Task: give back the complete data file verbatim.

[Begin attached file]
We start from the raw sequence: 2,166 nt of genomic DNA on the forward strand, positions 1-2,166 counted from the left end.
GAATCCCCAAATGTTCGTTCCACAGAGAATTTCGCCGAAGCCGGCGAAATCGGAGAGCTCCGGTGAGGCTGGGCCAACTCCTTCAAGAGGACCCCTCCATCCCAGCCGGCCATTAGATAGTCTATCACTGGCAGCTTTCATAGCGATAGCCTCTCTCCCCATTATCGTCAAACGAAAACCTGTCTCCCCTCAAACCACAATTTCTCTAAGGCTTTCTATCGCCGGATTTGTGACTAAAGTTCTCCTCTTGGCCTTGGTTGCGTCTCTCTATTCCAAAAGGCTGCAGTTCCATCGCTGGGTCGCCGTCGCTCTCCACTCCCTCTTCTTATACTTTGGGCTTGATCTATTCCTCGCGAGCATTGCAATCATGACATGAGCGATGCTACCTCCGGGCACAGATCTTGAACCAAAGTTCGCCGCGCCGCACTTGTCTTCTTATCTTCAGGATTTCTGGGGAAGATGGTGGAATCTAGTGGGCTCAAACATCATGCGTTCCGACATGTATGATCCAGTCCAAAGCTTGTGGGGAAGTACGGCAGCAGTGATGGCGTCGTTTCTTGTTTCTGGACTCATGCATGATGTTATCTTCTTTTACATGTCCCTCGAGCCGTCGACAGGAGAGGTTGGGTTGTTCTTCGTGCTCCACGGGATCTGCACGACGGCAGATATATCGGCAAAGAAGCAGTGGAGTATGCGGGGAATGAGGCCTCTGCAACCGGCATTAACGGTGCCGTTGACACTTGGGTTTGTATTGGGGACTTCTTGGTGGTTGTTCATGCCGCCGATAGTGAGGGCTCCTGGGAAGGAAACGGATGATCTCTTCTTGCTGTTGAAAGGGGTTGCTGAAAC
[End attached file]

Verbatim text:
We start from the raw sequence: 2,166 nt of genomic DNA on the forward strand, positions 1-2,166 counted from the left end.
GAATCCCCAAATGTTCGTTCCACAGAGAATTTCGCCGAAGCCGGCGAAATCGGAGAGCTCCGGTGAGGCTGGGCCAACTCCTTCAAGAGGACCCCTCCATCCCAGCCGGCCATTAGATAGTCTATCACTGGCAGCTTTCATAGCGATAGCCTCTCTCCCCATTATCGTCAAACGAAAACCTGTCTCCCCTCAAACCACAATTTCTCTAAGGCTTTCTATCGCCGGATTTGTGACTAAAGTTCTCCTCTTGGCCTTGGTTGCGTCTCTCTATTCCAAAAGGCTGCAGTTCCATCGCTGGGTCGCCGTCGCTCTCCACTCCCTCTTCTTATACTTTGGGCTTGATCTATTCCTCGCGAGCATTGCAATCATGACATGAGCGATGCTACCTCCGGGCACAGATCTTGAACCAAAGTTCGCCGCGCCGCACTTGTCTTCTTATCTTCAGGATTTCTGGGGAAGATGGTGGAATCTAGTGGGCTCAAACATCATGCGTTCCGACATGTATGATCCAGTCCAAAGCTTGTGGGGAAGTACGGCAGCAGTGATGGCGTCGTTTCTTGTTTCTGGACTCATGCATGATGTTATCTTCTTTTACATGTCCCTCGAGCCGTCGACAGGAGAGGTTGGGTTGTTCTTCGTGCTCCACGGGATCTGCACGACGGCAGATATATCGGCAAAGAAGCAGTGGAGTATGCGGGGAATGAGGCCTCTGCAACCGGCATTAACGGTGCCGTTGACACTTGGGTTTGTATTGGGGACTTCTTGGTGGTTGTTCATGCCGCCGATAGTGAGGGCTCCTGGGAAGGAAACGGATGATCTCTTCTTGCTGTTGAAAGGGGTTGCTGAAAC